• reauthorization of the Tribal Partnership program to provide technical and planning assistance to manage water resources on Native American lands; and
• authorization for the U.S. Army Corps of Engineers to employ its planning and engineering expertise on waterfront restoration and remediation projects.
Both the House and Senate versions of the WRDA legislation currently include a number of other provisions that would offer significant benefits to the Great Lakes region, among them:
• authorization for the removal of obsolete or deteriorating dams, or modification of dam operations, in order to preserve valuable habitat by restoring natural flow conditions and protect downstream resources against possible dam failures;
• authorization of projects consistent with the St. Clair River-Lake St. Clair Comprehensive Management Plan, which addresses environmental problems such as pollution and invasive species in the watershed; and
• reauthorization of the Great Lakes Fishery and Ecosystem Restoration program for projects to restore Great Lakes fisheries and their beneficial uses.
Contact: Jon MacDonagh-Dumler, Great Lakes Commission, 734-971-9135, firstname.lastname@example.org.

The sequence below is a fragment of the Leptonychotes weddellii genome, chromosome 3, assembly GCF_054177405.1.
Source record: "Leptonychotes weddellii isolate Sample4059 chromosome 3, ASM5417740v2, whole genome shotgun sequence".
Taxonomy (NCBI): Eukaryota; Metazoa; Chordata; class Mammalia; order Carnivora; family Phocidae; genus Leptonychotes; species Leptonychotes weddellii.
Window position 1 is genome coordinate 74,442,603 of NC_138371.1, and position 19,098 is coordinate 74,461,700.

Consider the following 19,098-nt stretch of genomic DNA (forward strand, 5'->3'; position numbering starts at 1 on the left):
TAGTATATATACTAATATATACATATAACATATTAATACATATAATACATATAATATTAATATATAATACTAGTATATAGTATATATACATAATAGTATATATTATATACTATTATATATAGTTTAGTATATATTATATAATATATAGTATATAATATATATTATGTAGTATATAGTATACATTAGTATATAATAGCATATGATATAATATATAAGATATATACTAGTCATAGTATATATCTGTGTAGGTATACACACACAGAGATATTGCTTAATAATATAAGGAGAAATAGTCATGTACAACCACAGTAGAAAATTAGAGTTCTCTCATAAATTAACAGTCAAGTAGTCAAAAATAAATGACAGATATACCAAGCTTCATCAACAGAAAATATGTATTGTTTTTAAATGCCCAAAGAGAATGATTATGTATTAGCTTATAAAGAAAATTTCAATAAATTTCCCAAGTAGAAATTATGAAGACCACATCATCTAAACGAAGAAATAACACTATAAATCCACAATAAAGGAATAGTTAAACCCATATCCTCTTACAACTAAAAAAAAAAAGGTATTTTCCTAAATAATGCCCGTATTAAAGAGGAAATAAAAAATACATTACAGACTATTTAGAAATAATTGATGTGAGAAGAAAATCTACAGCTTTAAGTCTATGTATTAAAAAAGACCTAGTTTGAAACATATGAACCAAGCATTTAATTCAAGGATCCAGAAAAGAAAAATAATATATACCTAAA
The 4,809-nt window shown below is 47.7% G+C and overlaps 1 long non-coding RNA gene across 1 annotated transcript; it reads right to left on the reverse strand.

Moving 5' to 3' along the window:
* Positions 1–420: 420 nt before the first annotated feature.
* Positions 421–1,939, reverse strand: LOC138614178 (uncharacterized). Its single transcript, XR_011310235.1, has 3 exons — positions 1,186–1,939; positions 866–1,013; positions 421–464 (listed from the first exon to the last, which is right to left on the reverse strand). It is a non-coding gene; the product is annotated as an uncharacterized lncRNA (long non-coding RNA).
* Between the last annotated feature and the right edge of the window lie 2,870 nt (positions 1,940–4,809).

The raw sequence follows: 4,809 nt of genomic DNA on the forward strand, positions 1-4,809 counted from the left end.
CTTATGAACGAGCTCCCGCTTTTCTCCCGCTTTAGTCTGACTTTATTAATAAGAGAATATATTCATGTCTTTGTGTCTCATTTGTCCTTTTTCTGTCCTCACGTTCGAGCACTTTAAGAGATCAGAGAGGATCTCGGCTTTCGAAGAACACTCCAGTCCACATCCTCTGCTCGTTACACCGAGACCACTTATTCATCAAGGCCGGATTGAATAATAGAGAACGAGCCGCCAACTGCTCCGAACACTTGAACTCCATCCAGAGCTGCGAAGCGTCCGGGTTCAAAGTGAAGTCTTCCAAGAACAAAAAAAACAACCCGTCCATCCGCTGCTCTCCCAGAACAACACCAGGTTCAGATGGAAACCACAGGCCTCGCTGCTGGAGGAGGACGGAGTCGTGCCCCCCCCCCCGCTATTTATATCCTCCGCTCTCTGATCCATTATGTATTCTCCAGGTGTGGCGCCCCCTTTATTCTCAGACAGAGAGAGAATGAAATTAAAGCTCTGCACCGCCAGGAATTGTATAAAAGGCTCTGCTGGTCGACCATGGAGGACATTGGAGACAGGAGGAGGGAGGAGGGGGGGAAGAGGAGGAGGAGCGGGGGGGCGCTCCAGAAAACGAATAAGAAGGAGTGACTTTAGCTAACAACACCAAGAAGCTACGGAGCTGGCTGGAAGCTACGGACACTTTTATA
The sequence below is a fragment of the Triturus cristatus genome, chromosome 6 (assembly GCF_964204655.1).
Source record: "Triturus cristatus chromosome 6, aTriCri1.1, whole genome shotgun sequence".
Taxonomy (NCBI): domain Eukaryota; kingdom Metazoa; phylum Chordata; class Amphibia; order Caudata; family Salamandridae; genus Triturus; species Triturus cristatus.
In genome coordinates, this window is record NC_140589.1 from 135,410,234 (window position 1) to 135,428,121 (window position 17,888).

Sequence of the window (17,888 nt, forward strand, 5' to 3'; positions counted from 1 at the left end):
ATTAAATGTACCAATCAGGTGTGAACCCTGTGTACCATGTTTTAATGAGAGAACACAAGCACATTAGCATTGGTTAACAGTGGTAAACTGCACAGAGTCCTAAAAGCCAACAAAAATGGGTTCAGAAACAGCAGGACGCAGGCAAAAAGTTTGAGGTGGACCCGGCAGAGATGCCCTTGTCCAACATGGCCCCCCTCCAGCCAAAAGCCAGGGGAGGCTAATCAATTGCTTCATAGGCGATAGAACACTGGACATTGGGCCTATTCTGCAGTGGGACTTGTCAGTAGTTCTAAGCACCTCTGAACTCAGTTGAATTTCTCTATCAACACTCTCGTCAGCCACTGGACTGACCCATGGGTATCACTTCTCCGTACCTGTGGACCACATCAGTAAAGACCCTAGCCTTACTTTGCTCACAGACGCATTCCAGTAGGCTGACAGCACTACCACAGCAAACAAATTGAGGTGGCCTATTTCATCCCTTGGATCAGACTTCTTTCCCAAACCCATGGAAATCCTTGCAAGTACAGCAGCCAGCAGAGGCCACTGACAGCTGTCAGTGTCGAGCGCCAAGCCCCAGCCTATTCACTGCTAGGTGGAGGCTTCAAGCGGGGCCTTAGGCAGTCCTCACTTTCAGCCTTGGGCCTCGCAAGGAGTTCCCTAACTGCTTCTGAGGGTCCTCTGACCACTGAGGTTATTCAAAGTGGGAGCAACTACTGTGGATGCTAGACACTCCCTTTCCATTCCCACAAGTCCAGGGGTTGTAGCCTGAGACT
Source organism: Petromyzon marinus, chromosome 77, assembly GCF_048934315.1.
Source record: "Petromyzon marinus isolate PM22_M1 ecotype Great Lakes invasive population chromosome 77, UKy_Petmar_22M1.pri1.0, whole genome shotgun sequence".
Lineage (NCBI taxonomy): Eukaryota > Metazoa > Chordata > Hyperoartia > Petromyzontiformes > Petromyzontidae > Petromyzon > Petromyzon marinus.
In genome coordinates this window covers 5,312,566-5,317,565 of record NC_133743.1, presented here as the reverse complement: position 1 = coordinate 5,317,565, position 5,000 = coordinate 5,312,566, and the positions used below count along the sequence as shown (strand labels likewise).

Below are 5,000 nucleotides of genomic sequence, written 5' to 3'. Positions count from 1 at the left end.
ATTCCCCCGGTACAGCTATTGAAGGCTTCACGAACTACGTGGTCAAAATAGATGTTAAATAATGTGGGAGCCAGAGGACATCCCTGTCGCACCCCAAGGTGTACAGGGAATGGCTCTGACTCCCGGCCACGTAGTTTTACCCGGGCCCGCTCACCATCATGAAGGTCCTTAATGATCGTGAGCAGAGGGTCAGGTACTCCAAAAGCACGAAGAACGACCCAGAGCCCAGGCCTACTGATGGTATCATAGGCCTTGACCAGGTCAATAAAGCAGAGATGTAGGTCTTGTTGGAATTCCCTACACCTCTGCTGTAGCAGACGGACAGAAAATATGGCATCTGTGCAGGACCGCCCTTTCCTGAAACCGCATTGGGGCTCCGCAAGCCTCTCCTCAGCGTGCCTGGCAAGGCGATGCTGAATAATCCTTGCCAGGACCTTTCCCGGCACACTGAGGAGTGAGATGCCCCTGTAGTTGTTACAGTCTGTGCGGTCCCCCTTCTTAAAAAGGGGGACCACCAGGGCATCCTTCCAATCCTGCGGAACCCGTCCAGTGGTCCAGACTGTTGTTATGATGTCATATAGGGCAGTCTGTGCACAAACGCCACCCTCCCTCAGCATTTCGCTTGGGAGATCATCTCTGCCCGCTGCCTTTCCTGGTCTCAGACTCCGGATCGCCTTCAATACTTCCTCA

The Great Lakes Commission, chaired by the Hon. Thomas E. Huntley (Minnesota), is a nonpartisan, binational compact agency established under state and U.S. federal law and dedicated to promoting a strong economy, healthy environment and high quality of life for the Great LakesSt. Lawrence region and its residents. The Commission consists of state legislators, agency officials and governors’ appointees from its eight member states. Associate membership for Ontario and Québec was established through the signing of a “Declaration of Partnership.” The Commission maintains a formal Observer program involving U.S. and Canadian federal agencies, tribal authorities, binational agencies and other regional interests. The Commission offices are located in Ann Arbor, Michigan.
Great Lakes Commission
The Hon. Thomas E. Huntley, Chair; Thomas R. Crane, Interim Executive Director
Eisenhower Corporate Park • 2805 S. Industrial Hwy. Suite 100 • Ann Arbor, Michigan • 48104-6791
734-971-9135 • Fax: 734-971-9150 • Web: www.glc.org